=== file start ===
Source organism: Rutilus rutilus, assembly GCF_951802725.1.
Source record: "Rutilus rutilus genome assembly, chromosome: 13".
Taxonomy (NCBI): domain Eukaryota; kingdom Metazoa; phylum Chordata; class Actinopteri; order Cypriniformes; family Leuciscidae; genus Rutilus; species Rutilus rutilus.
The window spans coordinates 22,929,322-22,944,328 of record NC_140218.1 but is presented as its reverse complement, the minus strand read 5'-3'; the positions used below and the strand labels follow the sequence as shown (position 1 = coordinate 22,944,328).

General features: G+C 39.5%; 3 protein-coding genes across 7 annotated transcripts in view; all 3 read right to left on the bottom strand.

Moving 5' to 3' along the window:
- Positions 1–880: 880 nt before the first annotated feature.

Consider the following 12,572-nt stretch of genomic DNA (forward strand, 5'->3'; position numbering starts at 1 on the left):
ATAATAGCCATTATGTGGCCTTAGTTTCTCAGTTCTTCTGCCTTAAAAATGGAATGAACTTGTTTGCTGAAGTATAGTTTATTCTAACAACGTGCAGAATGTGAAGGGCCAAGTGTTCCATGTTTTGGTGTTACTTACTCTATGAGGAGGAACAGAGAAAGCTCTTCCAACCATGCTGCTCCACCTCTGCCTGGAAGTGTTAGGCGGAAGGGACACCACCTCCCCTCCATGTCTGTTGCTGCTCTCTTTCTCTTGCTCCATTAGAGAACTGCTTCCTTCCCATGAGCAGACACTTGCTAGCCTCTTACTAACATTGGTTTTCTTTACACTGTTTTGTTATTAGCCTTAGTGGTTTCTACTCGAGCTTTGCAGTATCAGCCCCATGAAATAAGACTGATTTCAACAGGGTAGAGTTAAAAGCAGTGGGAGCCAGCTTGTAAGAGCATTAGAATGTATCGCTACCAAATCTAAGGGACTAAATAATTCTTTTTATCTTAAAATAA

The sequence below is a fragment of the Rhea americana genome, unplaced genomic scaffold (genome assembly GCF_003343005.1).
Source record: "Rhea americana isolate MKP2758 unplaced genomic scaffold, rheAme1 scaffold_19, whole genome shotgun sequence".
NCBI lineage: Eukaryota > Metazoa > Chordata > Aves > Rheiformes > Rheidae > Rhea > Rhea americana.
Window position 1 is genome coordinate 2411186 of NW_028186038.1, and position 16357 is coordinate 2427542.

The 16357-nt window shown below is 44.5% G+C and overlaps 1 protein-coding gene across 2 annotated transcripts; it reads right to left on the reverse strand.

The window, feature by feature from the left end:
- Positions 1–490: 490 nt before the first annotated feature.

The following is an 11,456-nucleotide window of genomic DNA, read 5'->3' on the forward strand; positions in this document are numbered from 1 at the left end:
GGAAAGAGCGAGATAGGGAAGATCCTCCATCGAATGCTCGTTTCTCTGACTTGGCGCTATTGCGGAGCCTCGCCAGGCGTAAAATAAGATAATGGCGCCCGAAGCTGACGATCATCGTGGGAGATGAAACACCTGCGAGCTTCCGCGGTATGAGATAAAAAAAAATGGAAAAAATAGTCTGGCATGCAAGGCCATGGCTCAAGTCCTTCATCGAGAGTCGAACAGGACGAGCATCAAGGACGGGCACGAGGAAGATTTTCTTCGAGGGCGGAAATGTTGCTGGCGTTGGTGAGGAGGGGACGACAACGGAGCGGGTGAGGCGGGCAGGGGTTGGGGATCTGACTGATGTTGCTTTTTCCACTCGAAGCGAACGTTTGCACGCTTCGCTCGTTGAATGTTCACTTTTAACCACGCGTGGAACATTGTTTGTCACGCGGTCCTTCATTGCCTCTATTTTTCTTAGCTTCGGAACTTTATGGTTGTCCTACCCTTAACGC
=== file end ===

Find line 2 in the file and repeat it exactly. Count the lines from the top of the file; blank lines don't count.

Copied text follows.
Source record: "Rutilus rutilus genome assembly, chromosome: 13".